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first_imgIn total, from June 1 to September 1, Uber drove as many as 170 tourists on the coast, which is an increase of as much as 47 percent compared to last year. Almost all (94%) came to Croatia with the already installed Uber application on their mobile phones, which only shows that they expect it as part of our tourist offer. Also, with the arrival of Uber, Croatia is ranked on the global scene as a quality destination that follows all trends, and Uber has made an excellent global advertising and thus become ambassador of our tourism. By the way, the world premiere of the UberBoat service was held in Croatia.”The fact that as many as 94 percent of tourists already had an Uber application is a clear indication that foreigners expect Uber to be available to them in our country and that they like to use it. The results of the tourist season have once again confirmed the importance of the new Road Transport Act, which allows everyone to move easily and safely across the country.” He said Davor Tremac, Uber’s general manager for Southeast Europe.Most tourists who used Uber came from the United Kingdom and the United States (14%) and Australia and France (5%). They mostly drove on routes shorter than five kilometers (84%) while the longest ride this summer was on the route Pula-Osijek, it was as much as 550 kilometers and lasted 359 minutes. In Dubrovnik, Uber was mostly ordered for transport to or from the city walls and the bus station, and in Split to the city center and the Mall of Split.On the other hand, UberBOAT sailed into a sea adventure several hundred times, of which in 40 percent of cases it took users on trips to the islands in the waters of Split, Dubrovnik and Šibenik. This year, in addition to Dalmatia, Uber was available to Istrians and their guests. RELATED NEWS:UBER AS THE AMBASSADOR OF CROATIAN TOURISM UBERBIKE PUBLIC BICYCLE SYSTEM COMING SOON IN EUROPEREVOLUTION IN TRANSPORT – ACHIEVEMENT OF VOLLA AND UBER ACHIEVEMENT!last_img read more


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first_imgPublicly listed Bank OCBC NISP has cut its loan disbursement target this year as the COVID-19 pandemic hits credit demand amid slowing business activity.“At first, we targeted our loan growth to reach around 7 percent to 9 percent this year but given the current situation, loans will probably grow around zero percent to 5 percent,” the bank’s president director, Parwati Surjaudaja, said during a virtual press briefing over the weekend.As of the first quarter of this year, OCBC NISP booked 5.4 percent year-on-year (yoy) growth in loan disbursement to Rp 123.87 trillion (US$8.31 billion). Parwati attributed the lower projection to slowing loan demand due to cooling economic activity as a result of the pandemic.Read also: COVID-19: Indonesian banks face challenging time but hopes remainThe pandemic has disrupted businesses in the country, as the government’s large-scale social restrictions require people to stay at home to curb the spread of the virus. Statistics Indonesia (BPS) data show the country’s economy grew just 2.97 percent annually in the first quarter, the lowest since 2001 as household spending and investment growth plunged to 2.84 percent and 1.7 percent respectively.Despite the potentially slumping loan demand, the local arm of Singapore-based OCBC Bank would continue to focus on disbursing its loans to businesses that still recorded gains amid the pandemic. “We believe that there are sectors that have continued to grow amid this pandemic that still need working capital for their businesses,” she said.Stocks of OCBC NISP, traded at the Indonesia Stock Exchange (IDX) under the code NISP, rose 0.71 percent as of 12:31 p.m. Jakarta time on Monday as the main gauge Jakarta Composite Index (JCI) jumped 0.91 percent. The bank’s stocks have lost almost 20 percent of their value in the last year, Bloomberg data showed.OCBC NISP also sought other ways to maintain its performance amid the challenging time by boosting its non-interest income, including fee-based income, managing director Hartati said.“We aim to increase our fee-based income by 10 percent this year to offset the possible slower net interest income from the slumping loan,” she said.Parwati expressed optimism that OCBC NISP third-party fund collection would still grow at around 8 to 10 percent this year as the bank planned to boost low-cost funding to help maintain its liquidity.The bank’s third-party funds had grown 5.2 percent yoy to Rp 137.37 trillion as of March. It also recorded a loan-to-deposit ratio (LDR) of 89.9 percent, below the lower threshold of 94 percent, while its loan-to-funding ratio (LFR) of 87.3 percent was well below the 100 percent threshold. Read also: BCA lowers loan growth target to 5%-7% over virus, market concernsThe banking industry is expected to face headwinds this year, leading to some banks’ hesitation over channeling loans given the economic uncertainty.“I think loan growth will be around 4 percent and new loan disbursement will begin to return to normal in March 2021. The banks are hesitant to channel loans as demand will remain low until December,” Institute for Development of Economics and Finance (INDEF) senior economist Aviliani said during an online discussion recently.Financial Services Authority (OJK) data revealed Monday that loan growth reached 7.95 percent yoy in the first quarter, higher than the 6.08 percent recorded at the end of last year. However, no new loan demand was recorded in the period as the growth came from the disbursement of existing credit facilities, OJK chairman Wimboh Santoso said.The OJK and Bank Indonesia previously set a loan growth target of around 11 percent this year. The central bank recently slashed its projection to between 6 and 8 percent.Topics :last_img read more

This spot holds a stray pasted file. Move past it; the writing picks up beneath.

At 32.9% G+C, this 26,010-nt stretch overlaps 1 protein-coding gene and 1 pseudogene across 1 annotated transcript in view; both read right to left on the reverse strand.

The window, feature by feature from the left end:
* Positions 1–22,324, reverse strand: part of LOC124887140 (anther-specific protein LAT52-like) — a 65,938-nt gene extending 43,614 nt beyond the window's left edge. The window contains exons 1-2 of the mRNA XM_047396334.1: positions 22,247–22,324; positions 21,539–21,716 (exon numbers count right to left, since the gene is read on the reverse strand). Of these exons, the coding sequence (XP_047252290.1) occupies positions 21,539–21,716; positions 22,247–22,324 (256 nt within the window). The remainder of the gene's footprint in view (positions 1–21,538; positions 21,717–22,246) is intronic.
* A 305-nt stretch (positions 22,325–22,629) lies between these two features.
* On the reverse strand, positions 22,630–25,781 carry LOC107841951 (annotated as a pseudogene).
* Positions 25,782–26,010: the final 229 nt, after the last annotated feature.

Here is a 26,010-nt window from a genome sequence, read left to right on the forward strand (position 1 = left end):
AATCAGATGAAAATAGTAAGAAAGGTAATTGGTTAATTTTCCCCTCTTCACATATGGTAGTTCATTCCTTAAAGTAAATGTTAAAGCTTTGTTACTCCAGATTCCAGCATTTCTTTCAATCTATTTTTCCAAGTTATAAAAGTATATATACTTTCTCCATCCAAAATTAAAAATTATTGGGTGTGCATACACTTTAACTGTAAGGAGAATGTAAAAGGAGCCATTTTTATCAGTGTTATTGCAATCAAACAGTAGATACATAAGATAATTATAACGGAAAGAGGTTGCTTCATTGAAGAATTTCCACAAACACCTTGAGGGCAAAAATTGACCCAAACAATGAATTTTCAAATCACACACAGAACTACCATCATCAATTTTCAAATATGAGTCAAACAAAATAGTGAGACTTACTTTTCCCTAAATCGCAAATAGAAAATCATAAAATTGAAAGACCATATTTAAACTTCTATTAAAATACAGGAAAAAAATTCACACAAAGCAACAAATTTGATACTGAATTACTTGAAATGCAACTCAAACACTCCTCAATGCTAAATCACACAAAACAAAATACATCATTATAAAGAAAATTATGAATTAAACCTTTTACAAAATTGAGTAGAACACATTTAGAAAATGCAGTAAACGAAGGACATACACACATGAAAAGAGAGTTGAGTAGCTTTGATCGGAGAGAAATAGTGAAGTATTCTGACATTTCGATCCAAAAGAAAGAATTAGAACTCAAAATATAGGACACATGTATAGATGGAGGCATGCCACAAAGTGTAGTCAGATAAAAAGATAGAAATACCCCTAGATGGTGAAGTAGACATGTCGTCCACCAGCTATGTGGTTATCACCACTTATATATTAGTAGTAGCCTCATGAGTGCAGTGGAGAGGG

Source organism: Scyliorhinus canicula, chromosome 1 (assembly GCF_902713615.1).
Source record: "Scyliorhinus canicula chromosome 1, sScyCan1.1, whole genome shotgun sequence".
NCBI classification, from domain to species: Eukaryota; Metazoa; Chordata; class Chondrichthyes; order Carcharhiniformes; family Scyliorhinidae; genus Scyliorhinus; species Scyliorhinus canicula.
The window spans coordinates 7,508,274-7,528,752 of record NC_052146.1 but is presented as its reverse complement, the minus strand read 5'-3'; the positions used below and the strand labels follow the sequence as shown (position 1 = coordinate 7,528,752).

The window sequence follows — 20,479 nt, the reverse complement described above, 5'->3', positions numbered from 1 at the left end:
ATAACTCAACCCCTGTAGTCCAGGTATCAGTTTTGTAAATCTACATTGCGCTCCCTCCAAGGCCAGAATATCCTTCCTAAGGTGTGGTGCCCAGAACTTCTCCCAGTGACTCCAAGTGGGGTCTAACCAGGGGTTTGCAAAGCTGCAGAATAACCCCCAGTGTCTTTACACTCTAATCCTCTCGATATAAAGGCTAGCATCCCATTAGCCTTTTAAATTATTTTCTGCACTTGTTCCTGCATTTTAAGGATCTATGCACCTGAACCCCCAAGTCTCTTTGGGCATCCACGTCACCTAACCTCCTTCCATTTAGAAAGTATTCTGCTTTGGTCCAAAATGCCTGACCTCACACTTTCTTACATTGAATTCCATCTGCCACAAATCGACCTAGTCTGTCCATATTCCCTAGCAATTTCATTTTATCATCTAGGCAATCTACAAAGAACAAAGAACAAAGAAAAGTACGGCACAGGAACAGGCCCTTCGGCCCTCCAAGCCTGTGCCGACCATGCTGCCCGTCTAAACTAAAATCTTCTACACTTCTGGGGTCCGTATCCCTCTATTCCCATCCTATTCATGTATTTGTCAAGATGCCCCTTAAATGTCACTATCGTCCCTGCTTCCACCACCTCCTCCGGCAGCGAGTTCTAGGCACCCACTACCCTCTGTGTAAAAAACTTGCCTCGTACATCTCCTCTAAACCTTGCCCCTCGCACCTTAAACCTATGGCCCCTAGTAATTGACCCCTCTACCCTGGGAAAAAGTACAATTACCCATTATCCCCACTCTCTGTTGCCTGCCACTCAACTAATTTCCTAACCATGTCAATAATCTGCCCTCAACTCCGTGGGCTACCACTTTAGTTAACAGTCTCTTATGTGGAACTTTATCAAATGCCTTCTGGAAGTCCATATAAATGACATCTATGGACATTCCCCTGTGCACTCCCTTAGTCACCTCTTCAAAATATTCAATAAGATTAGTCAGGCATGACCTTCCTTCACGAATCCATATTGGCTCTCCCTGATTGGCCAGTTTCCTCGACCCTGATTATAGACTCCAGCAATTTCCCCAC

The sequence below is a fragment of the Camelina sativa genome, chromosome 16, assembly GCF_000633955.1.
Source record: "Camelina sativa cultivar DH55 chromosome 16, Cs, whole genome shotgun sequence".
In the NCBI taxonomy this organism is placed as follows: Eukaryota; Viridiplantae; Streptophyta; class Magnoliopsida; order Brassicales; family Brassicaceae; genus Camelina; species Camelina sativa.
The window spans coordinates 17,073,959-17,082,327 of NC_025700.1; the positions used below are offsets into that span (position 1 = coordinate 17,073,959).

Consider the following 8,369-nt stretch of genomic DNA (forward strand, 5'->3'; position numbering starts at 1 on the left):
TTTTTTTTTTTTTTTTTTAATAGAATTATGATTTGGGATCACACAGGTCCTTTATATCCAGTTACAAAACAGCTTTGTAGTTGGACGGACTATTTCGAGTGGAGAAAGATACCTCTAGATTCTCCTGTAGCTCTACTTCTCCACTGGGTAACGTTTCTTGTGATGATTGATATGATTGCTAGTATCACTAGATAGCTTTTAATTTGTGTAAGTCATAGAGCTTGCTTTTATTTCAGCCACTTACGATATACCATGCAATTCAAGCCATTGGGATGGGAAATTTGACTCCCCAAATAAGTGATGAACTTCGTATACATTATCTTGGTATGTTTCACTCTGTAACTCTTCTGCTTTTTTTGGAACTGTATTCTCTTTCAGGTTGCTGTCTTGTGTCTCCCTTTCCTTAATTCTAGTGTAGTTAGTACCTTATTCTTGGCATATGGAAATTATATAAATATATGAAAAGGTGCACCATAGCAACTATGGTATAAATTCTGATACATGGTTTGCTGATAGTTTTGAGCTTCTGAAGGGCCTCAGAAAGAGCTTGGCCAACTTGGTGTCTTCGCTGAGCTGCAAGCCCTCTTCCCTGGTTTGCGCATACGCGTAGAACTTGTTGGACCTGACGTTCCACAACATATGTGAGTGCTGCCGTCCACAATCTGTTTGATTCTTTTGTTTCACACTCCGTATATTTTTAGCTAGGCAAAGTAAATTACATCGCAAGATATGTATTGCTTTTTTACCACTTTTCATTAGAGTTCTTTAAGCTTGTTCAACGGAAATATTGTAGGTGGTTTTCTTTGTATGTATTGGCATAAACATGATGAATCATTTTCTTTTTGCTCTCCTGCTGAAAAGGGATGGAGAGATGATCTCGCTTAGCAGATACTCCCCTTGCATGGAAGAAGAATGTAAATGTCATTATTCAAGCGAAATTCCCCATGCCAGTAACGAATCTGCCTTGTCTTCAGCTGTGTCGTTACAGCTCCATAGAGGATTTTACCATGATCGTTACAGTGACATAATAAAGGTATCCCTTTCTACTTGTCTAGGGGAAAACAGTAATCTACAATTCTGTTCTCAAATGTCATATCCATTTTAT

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first_imgGambian ops An independent oil and gas advisory firm, RISC Operations, has conducted an audit of Far’s internal estimate of Prospective Resources for the Samo and Bambo prospects located in The Gambia permits A2 and A5. The Bambo prospect has been identified following recent mapping of the 3D seismic and targets a separate reservoir objective on the same structural trend as the Samo prospect. The two prospects have a combined best estimate Prospective Resource of 1.1 billion barrels on a gross unrisked basis (926 million barrels net to Far).The Samo prospect has two target intervals, is on trend and shares many similarities with the giant SNE oil field. As such it is very highly rated with an estimated chance of success (CoS) in one or both targets, endorsed by RISC, of 55%. According to Far, it is rare to have an exploration prospect with such a high CoS but this reflects the adjacent discovery at SNE and the confidence Far Limited has developed in exploring in the play fairway which is yet to experience a dry well. The Bambo play type is less understood but the Bambo prospect is still highly regarded with a CoS of 18%. Far said that more work will be carried out to improve understanding of the play and to further derisk the prospect.Far has also mapped a number of large leads in Block A5. This is in an area of poorer data quality and extends outside the 3D seismic coverage. These leads will be the subject of further mapping when the reprocessing of the seismic survey is available.Far Managing Director, Cath Norman, said: “Since making the discoveries at SNE and FAN offshore Senegal, and subsequently at FAN South and SNE North, it has been Far’s core strategy to build on our geological knowledge, contacts and nimbleness in the market to add high quality drilling opportunities in the MSGB Basin for our shareholders. As the RISC audit testifies, the opportunity we have captured in Blocks A2 and A5 offshore The Gambia represent a huge prize if successful.“Given the eight successful wells drilled on the shelf to date in Senegal and into the key reservoirs in the Samo prospect, the geological chance of success for drilling this prospect is high for a frontier exploration well. The Samo well will be the only exploration well to be drilled offshore The Gambia since the Jammah-1 well drilled in 1979.“Success in this well at the scale that RISC has supported would be truly transformational for the people of The Gambia and Far is proud to again be in the privileged position of delivering the country’s first, modern exploration well as we were in 2014 in Senegal.” Potential for 1.1 billion barrels of oil Following Government approval of the assignment of Far’s 80% interest in Blocks A2 and A5, Far as the operator of the Block A2 and A5 joint venture has progressed the license work program including well planning activities.Far’s Gambia office was opened in September 2017 and its in country team of 5 personnel is focused on managing Government and in country stakeholder interfaces and relationships. Well planning and preparation activities are progressing with; long lead items ordered, well design planning underway and preparation of an enviromental impact assessment and contingency plan started. Rig and shore base options are being investigated.Geotechnical studies are progressing including reprocessing of the Block A2 and A5 3D seismic data by Petroleum Geo-Services (PGS) with the aim of improving the data quality for optimizing the location and design of the anticipated Samo exploration well. Two Far Limited-operated prospects located in Blocks A2 and A5 offshore The Gambia have a combined best estimate prospective resource of 1.1 billion barrels of oil.Earlier this year, Far took over 80% interest in offshore Blocks A2 and A5 from Erin Energy while Erin kept the remaining 20% interest. The transaction was approved by the country’s government in July giving Far operatorship over the two blocks.Far has completed detailed geotechnical studies and assessed significant hydrocarbon resource potential in its two blocks offshore The Gambia, the Australian company said on Tuesday.The Blocks A2 and A5 permit area, covering 2,682km2, are adjacent to and on trend with Far’s world class SNE oil field discovery and have significant exploration potential. A2 and A5 sit within the rapidly emerging and prolific Mauritania-SenegalGuinea-Bissau (MSGB) Basin and lie approximately 30km offshore in water depths ranging from 50 to 1,500 meters.From 1,504km2 of modern 3D seismic data acquired in A2 and A5, Far said it has identified large prospects similar to the “shelf edge” plays Far has successfully drilled in Senegal. FAR has mapped two drillable prospects, Samo and Bambo and additional leads in the blocks.last_img read more